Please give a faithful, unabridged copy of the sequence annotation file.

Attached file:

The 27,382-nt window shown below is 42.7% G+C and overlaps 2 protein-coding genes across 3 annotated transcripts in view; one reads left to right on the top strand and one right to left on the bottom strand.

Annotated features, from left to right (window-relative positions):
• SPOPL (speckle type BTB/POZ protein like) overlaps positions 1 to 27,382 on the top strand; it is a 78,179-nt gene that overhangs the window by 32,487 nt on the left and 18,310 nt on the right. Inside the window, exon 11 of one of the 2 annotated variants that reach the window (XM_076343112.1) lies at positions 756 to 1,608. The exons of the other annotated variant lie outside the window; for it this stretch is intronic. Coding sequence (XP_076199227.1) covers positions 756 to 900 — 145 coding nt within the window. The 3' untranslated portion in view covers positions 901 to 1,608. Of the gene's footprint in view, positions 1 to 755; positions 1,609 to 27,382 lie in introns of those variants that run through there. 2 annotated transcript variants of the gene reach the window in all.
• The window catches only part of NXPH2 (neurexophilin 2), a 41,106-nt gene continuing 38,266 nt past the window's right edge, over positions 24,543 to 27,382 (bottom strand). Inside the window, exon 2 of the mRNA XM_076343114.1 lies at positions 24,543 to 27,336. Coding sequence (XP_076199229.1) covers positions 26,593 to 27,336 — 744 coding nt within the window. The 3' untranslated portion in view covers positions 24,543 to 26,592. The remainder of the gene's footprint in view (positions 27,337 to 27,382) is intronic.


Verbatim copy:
The 27,382-nt window shown below is 42.7% G+C and overlaps 2 protein-coding genes across 3 annotated transcripts in view; one reads left to right on the top strand and one right to left on the bottom strand.

Annotated features, from left to right (window-relative positions):
• SPOPL (speckle type BTB/POZ protein like) overlaps positions 1 to 27,382 on the top strand; it is a 78,179-nt gene that overhangs the window by 32,487 nt on the left and 18,310 nt on the right. Inside the window, exon 11 of one of the 2 annotated variants that reach the window (XM_076343112.1) lies at positions 756 to 1,608. The exons of the other annotated variant lie outside the window; for it this stretch is intronic. Coding sequence (XP_076199227.1) covers positions 756 to 900 — 145 coding nt within the window. The 3' untranslated portion in view covers positions 901 to 1,608. Of the gene's footprint in view, positions 1 to 755; positions 1,609 to 27,382 lie in introns of those variants that run through there. 2 annotated transcript variants of the gene reach the window in all.
• The window catches only part of NXPH2 (neurexophilin 2), a 41,106-nt gene continuing 38,266 nt past the window's right edge, over positions 24,543 to 27,382 (bottom strand). Inside the window, exon 2 of the mRNA XM_076343114.1 lies at positions 24,543 to 27,336. Coding sequence (XP_076199229.1) covers positions 26,593 to 27,336 — 744 coding nt within the window. The 3' untranslated portion in view covers positions 24,543 to 26,592. The remainder of the gene's footprint in view (positions 27,337 to 27,382) is intronic.